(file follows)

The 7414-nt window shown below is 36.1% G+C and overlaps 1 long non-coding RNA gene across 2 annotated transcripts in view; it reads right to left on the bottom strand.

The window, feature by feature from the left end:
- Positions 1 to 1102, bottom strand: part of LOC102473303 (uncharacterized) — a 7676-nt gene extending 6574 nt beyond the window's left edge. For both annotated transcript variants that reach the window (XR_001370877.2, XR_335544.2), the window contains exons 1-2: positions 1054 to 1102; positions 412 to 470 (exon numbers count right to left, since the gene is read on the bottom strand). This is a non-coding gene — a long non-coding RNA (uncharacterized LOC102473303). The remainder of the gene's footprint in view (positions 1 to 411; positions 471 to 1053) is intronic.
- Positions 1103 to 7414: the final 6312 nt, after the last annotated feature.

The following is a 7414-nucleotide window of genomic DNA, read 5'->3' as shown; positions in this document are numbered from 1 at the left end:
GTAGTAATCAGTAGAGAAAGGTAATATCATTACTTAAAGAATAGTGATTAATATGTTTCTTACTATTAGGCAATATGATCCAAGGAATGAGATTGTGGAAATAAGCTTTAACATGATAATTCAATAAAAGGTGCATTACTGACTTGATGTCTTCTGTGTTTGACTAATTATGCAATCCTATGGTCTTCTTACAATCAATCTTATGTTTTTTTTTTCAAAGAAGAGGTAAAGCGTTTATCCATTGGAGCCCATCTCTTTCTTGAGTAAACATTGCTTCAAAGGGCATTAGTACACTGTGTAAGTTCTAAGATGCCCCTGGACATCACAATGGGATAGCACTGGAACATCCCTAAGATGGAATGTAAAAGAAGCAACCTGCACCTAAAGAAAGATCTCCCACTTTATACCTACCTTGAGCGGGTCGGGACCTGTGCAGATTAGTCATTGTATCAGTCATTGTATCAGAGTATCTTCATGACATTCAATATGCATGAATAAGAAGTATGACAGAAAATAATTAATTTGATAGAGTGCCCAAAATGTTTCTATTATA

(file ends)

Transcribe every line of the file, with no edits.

The 7414-nt window shown below is 36.1% G+C and overlaps 1 long non-coding RNA gene across 2 annotated transcripts in view; it reads right to left on the bottom strand.

The window, feature by feature from the left end:
- Positions 1 to 1102, bottom strand: part of LOC102473303 (uncharacterized) — a 7676-nt gene extending 6574 nt beyond the window's left edge. For both annotated transcript variants that reach the window (XR_001370877.2, XR_335544.2), the window contains exons 1-2: positions 1054 to 1102; positions 412 to 470 (exon numbers count right to left, since the gene is read on the bottom strand). This is a non-coding gene — a long non-coding RNA (uncharacterized LOC102473303). The remainder of the gene's footprint in view (positions 1 to 411; positions 471 to 1053) is intronic.
- Positions 1103 to 7414: the final 6312 nt, after the last annotated feature.

The following is a 7414-nucleotide window of genomic DNA, read 5'->3' as shown; positions in this document are numbered from 1 at the left end:
GTAGTAATCAGTAGAGAAAGGTAATATCATTACTTAAAGAATAGTGATTAATATGTTTCTTACTATTAGGCAATATGATCCAAGGAATGAGATTGTGGAAATAAGCTTTAACATGATAATTCAATAAAAGGTGCATTACTGACTTGATGTCTTCTGTGTTTGACTAATTATGCAATCCTATGGTCTTCTTACAATCAATCTTATGTTTTTTTTTTCAAAGAAGAGGTAAAGCGTTTATCCATTGGAGCCCATCTCTTTCTTGAGTAAACATTGCTTCAAAGGGCATTAGTACACTGTGTAAGTTCTAAGATGCCCCTGGACATCACAATGGGATAGCACTGGAACATCCCTAAGATGGAATGTAAAAGAAGCAACCTGCACCTAAAGAAAGATCTCCCACTTTATACCTACCTTGAGCGGGTCGGGACCTGTGCAGATTAGTCATTGTATCAGTCATTGTATCAGAGTATCTTCATGACATTCAATATGCATGAATAAGAAGTATGACAGAAAATAATTAATTTGATAGAGTGCCCAAAATGTTTCTATTATA